Living With Gout? Eat Less of These Foods

by Carmen Roberts, M.S., R.D., L.D.N. Health Professional, Medical Reviewer

Inflammatory gout is one of the oldest known types of arthritis, and its link to diet has been well-known for centuries. Gout accounts for approximately 5 percent of all arthritis cases nationwide, though it primarily affects middle-aged men. It is estimated that more than 8 million people in America currently live with gout.

Woman with painful gout holding foot.

How to decrease your risk of gout through diet

The incidence of gout worldwide is on the rise. Obesity, diuretic use, and family history of gout can put you at an increased risk of developing this chronic condition. Due to the strong correlation between what you eat and risk of gout flares, HealthCentral compiled this list of which foods to limit or avoid to decrease your risk of developing or intensifying this painful condition.

Beer in glass on bar.


Alcohol, particularly beer, is high in purine (a chemical compound in food). Consuming foods and beverages high in purines cause uric acid levels in your body to rise. If your body is unable to get rid of excess uric acid in the blood, needle-like uric acid crystals can build up in your joints and eventually cause a gout attack, or flare. Since excessive alcohol intake is linked to gout flares, it’s important to drink in moderation.

Sweetbreads with mushrooms.

Organ meats

Animal organ meats, such as sweetbreads (the thymus or pancreas of a calf, lamb, cow, or pig), tripe (the stomach muscle lining of a cow), liver, brains, and kidneys are extremely high in purine and should be avoided if you have gout or if you are at an increased risk for developing gout.

Fresh seafood.


Seafood such as scallops, anchovies, mackerel, herring, sardines, tuna, codfish, trout, and haddock are high in purine and should be avoided to reduce the risk of gout flare. Shellfish (mussels, crab, lobster, shrimp, and oysters) are also high in purine and should be consumed in limited amounts.

Steak on grill.


Gout was historically known a “rich man’s disease” because it was associated with consumption of rich foods (such as fatty meats) that were traditionally unavailable to people who were from the working class. Bacon, turkey, veal, and venison contain relatively high amounts of purine. Beef, chicken, duck, pork, and ham contain moderate amounts of purine and should be eaten in moderation.

Brewer's yeast tablets.

Yeast extracts and supplements

Avoid any dietary supplements that contain yeast or yeast extract (such as brewer’s yeast). This is why beer, in particular, can lead to a gout flare: it contains both alcohol (which can inhibit the body’s ability to excrete uric acid) and brewer’s yeast (which is high in purine).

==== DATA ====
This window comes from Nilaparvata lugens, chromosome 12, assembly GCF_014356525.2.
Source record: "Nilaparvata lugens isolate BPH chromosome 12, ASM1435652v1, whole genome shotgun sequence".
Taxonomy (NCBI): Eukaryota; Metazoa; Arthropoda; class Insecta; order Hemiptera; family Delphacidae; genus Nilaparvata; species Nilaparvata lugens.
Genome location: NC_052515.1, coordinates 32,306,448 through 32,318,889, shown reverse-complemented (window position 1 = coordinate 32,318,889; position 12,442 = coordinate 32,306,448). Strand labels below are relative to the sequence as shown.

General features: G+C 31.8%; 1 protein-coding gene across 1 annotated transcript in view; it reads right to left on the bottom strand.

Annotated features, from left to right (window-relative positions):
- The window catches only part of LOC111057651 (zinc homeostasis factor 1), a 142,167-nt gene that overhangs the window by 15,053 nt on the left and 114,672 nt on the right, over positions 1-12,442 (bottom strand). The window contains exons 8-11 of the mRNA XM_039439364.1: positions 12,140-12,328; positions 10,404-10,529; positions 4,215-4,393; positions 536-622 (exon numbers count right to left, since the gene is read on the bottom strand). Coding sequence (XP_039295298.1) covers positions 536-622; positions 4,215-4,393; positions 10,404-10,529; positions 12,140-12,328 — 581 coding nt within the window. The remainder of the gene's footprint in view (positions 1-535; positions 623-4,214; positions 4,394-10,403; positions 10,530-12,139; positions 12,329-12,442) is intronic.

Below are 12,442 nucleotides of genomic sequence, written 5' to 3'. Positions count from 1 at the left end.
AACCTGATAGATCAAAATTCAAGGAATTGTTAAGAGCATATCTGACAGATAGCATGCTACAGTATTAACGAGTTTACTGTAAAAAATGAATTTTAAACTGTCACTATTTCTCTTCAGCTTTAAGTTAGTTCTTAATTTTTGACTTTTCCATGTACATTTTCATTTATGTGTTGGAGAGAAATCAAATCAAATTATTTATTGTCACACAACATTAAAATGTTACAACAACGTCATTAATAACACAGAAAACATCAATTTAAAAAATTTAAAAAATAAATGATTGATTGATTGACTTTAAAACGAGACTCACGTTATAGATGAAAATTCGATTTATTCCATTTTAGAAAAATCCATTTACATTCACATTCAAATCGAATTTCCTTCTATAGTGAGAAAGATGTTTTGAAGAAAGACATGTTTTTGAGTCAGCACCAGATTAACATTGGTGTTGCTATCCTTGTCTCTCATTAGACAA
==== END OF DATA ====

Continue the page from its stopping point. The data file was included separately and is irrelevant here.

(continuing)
Gravy boat on table.

Gravies and sauces

Since they are made with the fat and drippings from meat and poultry, gravies and sauces made from beef, pork, and poultry should be consumed in limited amounts since they also contain high amounts of purine.

Holding a glass of soda with ice.


A recent, long-term study linked the consumption of beverages rich in fructose (such as sugar-sweetened sodas and orange juice) to increased blood uric acid levels in women. For this reason, many experts are now recommending we limit our intake of sweetened or fructose-rich foods and beverages to decrease the risk of developing gout.

Doctor talking to senior male patient.

The bottom line

If you live with gout or have a family history of gout that puts you at increased risk, it’s important to know how you can decrease your risk of a painful flare. Achieving a healthy weight, limiting foods high in purine, and good control of other medical conditions (such as diabetes and hypertension) can decrease your risk. Talk with your health care provider if you have additional questions about managing gout.

Carmen Roberts, M.S., R.D., L.D.N.
Meet Our Writer
Carmen Roberts, M.S., R.D., L.D.N.

Carmen is a Registered Dietitian. In addition to writing for HealthCentral, she has spent her career working at Johns Hopkins and is also an adjunct faculty instructor for Excelsior College. Carmen has over 20 years of experience in nutritional counseling, education, writing, and program management and is a certified specialist in adult weight management. She enjoys educating her students and clients about how nutrition affects the body and its role in overall health and wellness.